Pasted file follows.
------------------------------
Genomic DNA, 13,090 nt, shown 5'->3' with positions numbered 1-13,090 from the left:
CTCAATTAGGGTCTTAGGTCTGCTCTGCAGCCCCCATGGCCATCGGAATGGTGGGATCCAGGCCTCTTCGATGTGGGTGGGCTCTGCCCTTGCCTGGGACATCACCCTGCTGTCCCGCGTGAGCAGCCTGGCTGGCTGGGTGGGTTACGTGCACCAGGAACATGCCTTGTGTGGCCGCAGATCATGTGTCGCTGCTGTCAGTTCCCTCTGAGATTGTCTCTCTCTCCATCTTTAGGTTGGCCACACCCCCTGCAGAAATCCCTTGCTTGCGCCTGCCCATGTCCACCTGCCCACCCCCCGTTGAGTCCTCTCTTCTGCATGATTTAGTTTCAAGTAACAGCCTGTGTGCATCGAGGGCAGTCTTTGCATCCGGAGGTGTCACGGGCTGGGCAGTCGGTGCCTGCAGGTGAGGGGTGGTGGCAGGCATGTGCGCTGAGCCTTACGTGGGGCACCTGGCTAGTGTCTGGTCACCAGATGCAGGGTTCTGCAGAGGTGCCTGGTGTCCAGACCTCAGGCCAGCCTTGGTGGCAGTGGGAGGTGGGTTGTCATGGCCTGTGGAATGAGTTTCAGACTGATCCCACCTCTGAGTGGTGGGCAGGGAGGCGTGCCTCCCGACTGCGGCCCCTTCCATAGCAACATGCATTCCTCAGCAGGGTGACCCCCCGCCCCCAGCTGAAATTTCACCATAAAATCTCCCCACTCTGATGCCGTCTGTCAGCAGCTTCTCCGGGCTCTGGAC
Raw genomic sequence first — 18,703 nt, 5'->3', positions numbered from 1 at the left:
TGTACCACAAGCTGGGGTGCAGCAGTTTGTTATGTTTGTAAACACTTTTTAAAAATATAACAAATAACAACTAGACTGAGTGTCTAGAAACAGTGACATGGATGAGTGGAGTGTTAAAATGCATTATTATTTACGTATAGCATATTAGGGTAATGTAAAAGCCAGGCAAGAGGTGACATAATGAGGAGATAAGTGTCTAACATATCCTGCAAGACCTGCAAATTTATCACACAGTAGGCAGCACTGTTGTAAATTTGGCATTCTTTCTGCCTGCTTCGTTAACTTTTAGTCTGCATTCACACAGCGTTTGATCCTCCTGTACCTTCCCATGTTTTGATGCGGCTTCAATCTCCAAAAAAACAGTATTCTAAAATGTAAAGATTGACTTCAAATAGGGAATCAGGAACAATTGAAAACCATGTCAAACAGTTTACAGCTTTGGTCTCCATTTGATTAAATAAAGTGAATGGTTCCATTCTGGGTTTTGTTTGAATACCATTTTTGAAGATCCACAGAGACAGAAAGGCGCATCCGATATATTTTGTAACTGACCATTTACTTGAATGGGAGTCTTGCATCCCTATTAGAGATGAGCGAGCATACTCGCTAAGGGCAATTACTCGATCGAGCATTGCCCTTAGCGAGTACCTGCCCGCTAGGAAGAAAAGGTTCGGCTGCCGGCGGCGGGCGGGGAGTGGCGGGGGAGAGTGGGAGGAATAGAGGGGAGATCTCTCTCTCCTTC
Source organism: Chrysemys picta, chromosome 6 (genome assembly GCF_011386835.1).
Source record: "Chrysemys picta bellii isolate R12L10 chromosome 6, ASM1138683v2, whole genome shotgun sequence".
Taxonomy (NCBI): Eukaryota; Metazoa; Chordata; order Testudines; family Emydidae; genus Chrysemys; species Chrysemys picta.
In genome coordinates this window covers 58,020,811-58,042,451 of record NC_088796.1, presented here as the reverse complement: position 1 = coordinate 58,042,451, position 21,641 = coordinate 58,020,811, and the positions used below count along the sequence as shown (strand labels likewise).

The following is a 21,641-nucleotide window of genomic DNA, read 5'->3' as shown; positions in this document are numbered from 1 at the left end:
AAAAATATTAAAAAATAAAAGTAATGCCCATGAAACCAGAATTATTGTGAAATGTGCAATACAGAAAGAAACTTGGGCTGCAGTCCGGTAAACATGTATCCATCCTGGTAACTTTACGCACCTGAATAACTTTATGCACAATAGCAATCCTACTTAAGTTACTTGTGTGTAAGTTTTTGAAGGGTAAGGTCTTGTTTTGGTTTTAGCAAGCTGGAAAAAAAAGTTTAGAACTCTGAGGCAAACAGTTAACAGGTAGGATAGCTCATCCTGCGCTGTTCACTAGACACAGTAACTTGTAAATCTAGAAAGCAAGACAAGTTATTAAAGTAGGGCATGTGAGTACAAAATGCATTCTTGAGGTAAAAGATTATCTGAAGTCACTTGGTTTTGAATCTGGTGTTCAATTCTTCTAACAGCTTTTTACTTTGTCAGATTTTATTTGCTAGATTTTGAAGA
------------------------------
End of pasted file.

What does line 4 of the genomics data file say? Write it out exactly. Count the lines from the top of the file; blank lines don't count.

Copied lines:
TGTACCACAAGCTGGGGTGCAGCAGTTTGTTATGTTTGTAAACACTTTTTAAAAATATAACAAATAACAACTAGACTGAGTGTCTAGAAACAGTGACATGGATGAGTGGAGTGTTAAAATGCATTATTATTTACGTATAGCATATTAGGGTAATGTAAAAGCCAGGCAAGAGGTGACATAATGAGGAGATAAGTGTCTAACATATCCTGCAAGACCTGCAAATTTATCACACAGTAGGCAGCACTGTTGTAAATTTGGCATTCTTTCTGCCTGCTTCGTTAACTTTTAGTCTGCATTCACACAGCGTTTGATCCTCCTGTACCTTCCCATGTTTTGATGCGGCTTCAATCTCCAAAAAAACAGTATTCTAAAATGTAAAGATTGACTTCAAATAGGGAATCAGGAACAATTGAAAACCATGTCAAACAGTTTACAGCTTTGGTCTCCATTTGATTAAATAAAGTGAATGGTTCCATTCTGGGTTTTGTTTGAATACCATTTTTGAAGATCCACAGAGACAGAAAGGCGCATCCGATATATTTTGTAACTGACCATTTACTTGAATGGGAGTCTTGCATCCCTATTAGAGATGAGCGAGCATACTCGCTAAGGGCAATTACTCGATCGAGCATTGCCCTTAGCGAGTACCTGCCCGCTAGGAAGAAAAGGTTCGGCTGCCGGCGGCGGGCGGGGAGTGGCGGGGGAGAGTGGGAGGAATAGAGGGGAGATCTCTCTCTCCTTC